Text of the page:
“The amount of approval that has to go through is very large, and has expanded over the years,” said Meyers, who is director of the policing and public safety initiative at the Manhattan Institute.
State Sen. Robert Jackson, who is Muslim, told City & State that in the wake of 9/11 the NYPD was aggressively pursuing investigations throughout the metropolitan area, and recalled the concerns of an imam who had been targeted. However, Jackson also pointed out that today there are more Muslims on the force, and in general concerns over surveillance are not as prominent as they once were. “I don't think it’s a problem at all at this point in time,” he said.
According to former NYPD Commissioner Bill Bratton, building trust within communities is essential to success in combating terrorism as well as everyday crime, saying he made an effort to recruit Muslim officers. “The gathering of information from the community – whatever its makeup – is extraordinarily important because no matter how good and efficient law enforcement – federal, state or local – is, it relies significantly on information that is voluntarily delivered by the public,” Bratton told City & State.
Disagreements over how to balance public safety and privacy concerns continue to pit the NYPD against civil liberties advocates and elected officials. Last year, the City Council passed the Public Oversight of Surveillance Technology (POST) Act, which mandates greater transparency around the use of new surveillance technologies.“It’s hard to push back against what you don’t know, and that was the initial impetus behind the POST Act,” said Michael Sisitzky, senior policy counsel at the New York Civil Liberties Union, who leads its police transparency and accountability campaign. “So much of the NYPD surveillance infrastructure was only known to the public through litigation or leaks or investigative reporting or FOIL requests that went through multiple layers of litigation, so it was really challenging to get a sense of what the NYPD actually has in its arsenal.”
Despite the passage of the POST Act, Sisitzky said that the “the department is still doing everything it can to limit the amount of information that they are making public.”
Sisitzky also expressed concern that the NYPD was deploying counterterrorism resources – such as drones and facial recognition technology – in policing everyday crime as well as Black Lives Matter protests.
Bratton, however, criticized elected officials for limiting the NYPD’s ability to take advantage of technological innovations, such as facial recognition tools, drones and even an electronic dog. “What the NYPD is up against is a very progressive, liberal City Council, many of whom were not even adults when 9/11 occurred, so when I talk about history – those who don’t know history are doomed to repeat it – much of our leadership at the moment does not know the history of terrorism in the country and basically are putting unnecessary restrictions on the NYPD, particularly in the use of technology and capabilities to defeat potential terrorism threats,” he said.Last year, state Sen. Brad Hoylman, chair of the Judiciary Committee, introduced a bill that would prohibit law enforcement from using facial recognition and other biometric surveillance technology, such as retina scans and voice identification.“Our law enforcement community does admirable work to keep us safe, but new types of technology have the potential to create a 24-hour, 7-day-a-week surveillance state where the movement and identity of every single person are automatically tracked by the government,” Hoylman told City & State. “It sounds a little hyperbolic, but it’s not. China has a vast DNA database and an enormous network of surveillance cameras and it is capable of using this type of technology to monitor the movement of people within its borders.”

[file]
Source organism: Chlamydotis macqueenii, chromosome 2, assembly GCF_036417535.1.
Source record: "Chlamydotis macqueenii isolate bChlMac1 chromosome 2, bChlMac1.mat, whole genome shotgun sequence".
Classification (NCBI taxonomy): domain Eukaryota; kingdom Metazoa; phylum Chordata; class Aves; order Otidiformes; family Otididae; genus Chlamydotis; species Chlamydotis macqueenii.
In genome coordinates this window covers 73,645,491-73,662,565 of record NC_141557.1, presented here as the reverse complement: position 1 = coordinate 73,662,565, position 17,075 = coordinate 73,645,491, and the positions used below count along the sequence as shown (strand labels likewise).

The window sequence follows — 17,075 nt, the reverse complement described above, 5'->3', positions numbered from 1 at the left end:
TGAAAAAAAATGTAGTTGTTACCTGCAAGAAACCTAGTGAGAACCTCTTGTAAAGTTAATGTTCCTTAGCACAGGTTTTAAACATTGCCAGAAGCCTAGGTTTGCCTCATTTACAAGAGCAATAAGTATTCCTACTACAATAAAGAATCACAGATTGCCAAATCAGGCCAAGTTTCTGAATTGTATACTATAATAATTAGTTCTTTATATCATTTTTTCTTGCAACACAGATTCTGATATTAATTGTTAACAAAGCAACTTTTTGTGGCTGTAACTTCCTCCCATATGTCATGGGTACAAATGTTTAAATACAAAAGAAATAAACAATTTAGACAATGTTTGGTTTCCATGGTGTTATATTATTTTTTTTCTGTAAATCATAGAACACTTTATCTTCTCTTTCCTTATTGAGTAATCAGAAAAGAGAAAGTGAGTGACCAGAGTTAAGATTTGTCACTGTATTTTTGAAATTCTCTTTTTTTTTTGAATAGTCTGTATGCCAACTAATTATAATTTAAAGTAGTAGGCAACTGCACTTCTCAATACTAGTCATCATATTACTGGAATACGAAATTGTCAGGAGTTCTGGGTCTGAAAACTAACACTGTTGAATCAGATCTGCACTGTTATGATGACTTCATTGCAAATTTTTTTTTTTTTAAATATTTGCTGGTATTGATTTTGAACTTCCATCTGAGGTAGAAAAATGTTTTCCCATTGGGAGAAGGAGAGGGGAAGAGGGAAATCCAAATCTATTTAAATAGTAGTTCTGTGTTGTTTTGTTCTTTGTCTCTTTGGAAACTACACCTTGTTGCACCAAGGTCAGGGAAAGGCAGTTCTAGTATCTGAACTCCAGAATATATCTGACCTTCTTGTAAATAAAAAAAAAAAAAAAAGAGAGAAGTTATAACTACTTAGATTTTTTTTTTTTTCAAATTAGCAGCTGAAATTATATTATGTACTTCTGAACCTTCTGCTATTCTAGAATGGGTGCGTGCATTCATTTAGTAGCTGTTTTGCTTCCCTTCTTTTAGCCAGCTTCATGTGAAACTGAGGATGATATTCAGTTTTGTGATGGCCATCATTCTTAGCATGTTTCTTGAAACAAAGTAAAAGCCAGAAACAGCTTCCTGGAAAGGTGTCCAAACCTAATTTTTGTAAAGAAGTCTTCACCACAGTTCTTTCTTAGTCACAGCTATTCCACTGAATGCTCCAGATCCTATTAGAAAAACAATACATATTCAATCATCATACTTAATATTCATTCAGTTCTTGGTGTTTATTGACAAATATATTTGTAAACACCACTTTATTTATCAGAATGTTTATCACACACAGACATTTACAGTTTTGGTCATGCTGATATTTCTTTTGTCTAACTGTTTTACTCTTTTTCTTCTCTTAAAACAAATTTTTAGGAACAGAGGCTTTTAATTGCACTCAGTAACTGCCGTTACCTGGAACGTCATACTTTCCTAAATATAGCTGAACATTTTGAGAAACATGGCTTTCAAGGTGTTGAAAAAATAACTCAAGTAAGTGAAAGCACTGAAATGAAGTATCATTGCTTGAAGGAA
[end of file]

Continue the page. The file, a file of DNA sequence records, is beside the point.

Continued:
According to Hoylman, there is currently no regulatory framework to provide oversight of the new technology, which, he added, has been shown to have a high failure rate at identifying people of color and, in some cases, transgender people.Even those who have reservations about the privacy tradeoffs involved in expanding law enforcement’s surveillance capabilities appreciate the fact that there has been no major terrorist attack in New York since 2001. Experts say it is difficult, however, to assess the extent to which the counterterrorism activities have been responsible for protecting the city.
“When it comes to prevention of events it is very hard both in the traditional crime space and in the intelligence sector to demonstrate what you have prevented, because you don’t always know,” said Richard Aborn, president of the Citizens Crime Commission of New York City.
The NYPD has not publicized many instances in which it has disrupted terrorist plots over the years, but there are reasons that law enforcement agencies sometimes choose to withhold that kind of information, such as it would cause the public to panic or compromise a source. “There is a lot of intel that has been collected over the years, but in terms of actual tactical responses there were very few over the years, and we still don’t know if it’s a matter of luck or just something else,” said Maki Haberfeld, a professor of police science at the John Jay College of Criminal Justice. “I think we’re better prepared than most of the cities around the country and world, but with terrorists you never know what you’re not prepared for.”
Bratton told City & State that the NYPD had thwarted 50 plots since 9/11, but the department did not respond to a request for specific data demonstrating the effectiveness of its counterterrorism program or any other questions submitted by City & State.
New Terrorism Strategies
The 20th anniversary of 9/11 finds the country in an unsettled moment. In June, U.S. Attorney General Merrick Garland announced a new strategy to combat domestic terrorism, following Jan. 6 storming of the U.S. Capitol. After the fall of Kabul to the Taliban, the Pentagon’s press secretary told reporters that “a reassessment of the possibilities for reconstitution of terrorist networks inside Afghanistan is warranted.” ISIS, meanwhile, continues to operate in rural areas of Syria and Iraq, as well as Afghanistan.
Rep. Gregory Meeks, who chairs the House Foreign Affairs Committee, told City & State that it’s a “different world” today than it was 20 years ago. Meeks spoke of a visit he had made to One Police Plaza, recalling that it was “absolutely amazing to watch the entire operation.”
“The threat level here in New York City is always one of the biggest, and we have to be on our p’s and q’s at all times, but I think that we are better prepared now than we were in 2001,” Meeks said. “Our eyes and ears are more open and the technology that we utilize is even greater.”